I purposefully chose a route from OKC to Louisville, Ky, in which I could stop in Joplin, MO. I felt drawn to the town since May of this year when it got hit by a night-time EF5. My hip was giving me trouble during this time and I could not volunteer. So I followed Joplin on the internet and then the news just kind of subsided. People now have this perception that if it’s not on the news or the internet, all is good in the hood. Or that if it wasn’t documented on the internet, that it didn’t happen at all. That’s why I am happy to be off the grid for a bit this autumn. I want to take some time to breathe.
Anyway, on Sept. 30th, I drove through Joplin. It was unintentional at first. I had decided to drive past Joplin because I had a terrible headache. I saw a sign for Walgreen’s and took the Joplin exit just to get some migraine medicine. There was no Walgreen’s. Here’s what I found. Despite my headache, I pushed through and took pictures anyway.
I met a volunteer at the hospital. A man in scrubs was walking to his car with Colorado plates and said, “It’s amazing, isn’t it?” as I was taking the picture of the stop sign in front of the hospital. I had just imagined being a nurse or doctor in that hospital, then hearing what would be similar to a bomb going off, then losing electricity and not being able to save the people on ventilators. I had tears in my eyes as his comment caught me off guard. I looked at him and told him the truth, “There are no words.” Nothing will ever replace the emptiness that I felt as I looked at 360 degrees of destruction.
I also met Dr. Fort, a principle at Irving school, which looked like this:
First, she asked me if I was related to the McCoy’s. It’s strange because my stepfather is a McCoy (a real McCoy at that) but I told her no because the relation was probably way off. Then she said that she assumed that I was a McCoy because I parked by their house. I looked back and saw that I was parked next to a bare foundation. Dr. Fort told me that she had to drive by this destroyed school at least once a month. She then pointed out this clock, which had stopped at the time the tornado hit:
I didn’t have my zoom lens, so I had to crop this down to size. Also, a piece of insulation was blocking part of the clock. It was so eerie. But the people were the nicest of any town I have ever visited. I had the most pleasant experience in the local drug and convenient store. People were smiling at everyone else and spoke with a jolly tone. We all saw something that our eyes will never forget. Nor our hearts. Everyone seemed grateful.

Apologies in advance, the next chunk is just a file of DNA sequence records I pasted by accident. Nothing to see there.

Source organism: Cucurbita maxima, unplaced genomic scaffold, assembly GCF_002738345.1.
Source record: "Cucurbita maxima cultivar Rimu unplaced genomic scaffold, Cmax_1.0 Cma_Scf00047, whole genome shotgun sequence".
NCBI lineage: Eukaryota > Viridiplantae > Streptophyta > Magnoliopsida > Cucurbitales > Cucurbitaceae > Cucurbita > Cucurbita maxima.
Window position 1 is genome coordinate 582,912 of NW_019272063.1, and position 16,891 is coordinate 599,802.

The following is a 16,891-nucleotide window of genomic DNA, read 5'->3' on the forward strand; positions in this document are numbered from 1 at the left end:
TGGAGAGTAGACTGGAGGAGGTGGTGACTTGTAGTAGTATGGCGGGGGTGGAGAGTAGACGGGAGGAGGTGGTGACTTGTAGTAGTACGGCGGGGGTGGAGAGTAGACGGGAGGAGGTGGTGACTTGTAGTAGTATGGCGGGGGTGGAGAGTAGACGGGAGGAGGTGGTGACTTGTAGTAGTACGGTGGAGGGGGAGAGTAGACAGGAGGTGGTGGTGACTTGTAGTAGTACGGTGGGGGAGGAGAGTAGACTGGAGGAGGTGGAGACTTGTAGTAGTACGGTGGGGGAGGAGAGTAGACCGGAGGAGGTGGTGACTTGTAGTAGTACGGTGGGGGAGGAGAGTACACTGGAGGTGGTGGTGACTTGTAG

The May 2011 tornado was the deadliest tornado to hit the United States since 1947. A rare EF-5 storm, with winds exceeding 200 miles per hour, it churned for six miles through Joplin’s heart; killing 159 people, injuring 1,000 more, and destroying as much as a third of the city. In total, 2,000 buildings were destroyed, nearly 7,000 houses were destroyed (most of which were flattened or blown away) and over 850 others were damaged. The weather service also announced that the tornado appeared to be a rare “multivortex” twister. Multivortex tornadoes contain two or more small and intense subvortices that orbit the center of the larger tornado circulation. Multivortex tornadoes have been seen in massive storms. Six people were killed when the hospital was struck by the tornado. Five of those deaths were patients on ventilators who died after the building lost power and a backup generator did not work. The sixth fatality was a hospital visitor. Ten residents and a staff member of the Greenbriar nursing home were killed when the building was totally demolished by the storm. The home had 89 residents.
The Joplin Globe reported that 54 percent of the people died in their residences, 32 percent died in non-residential areas and 14 percent died in vehicles or outdoors. Joplin officials after the tornado announced plans to require hurricane ties or other fasteners between the houses and their foundation (devices add about $600 to the construction costs). Officials rejected a proposal to require concrete basements in new houses.
Let’s be thankful for what we have today. –BV– J.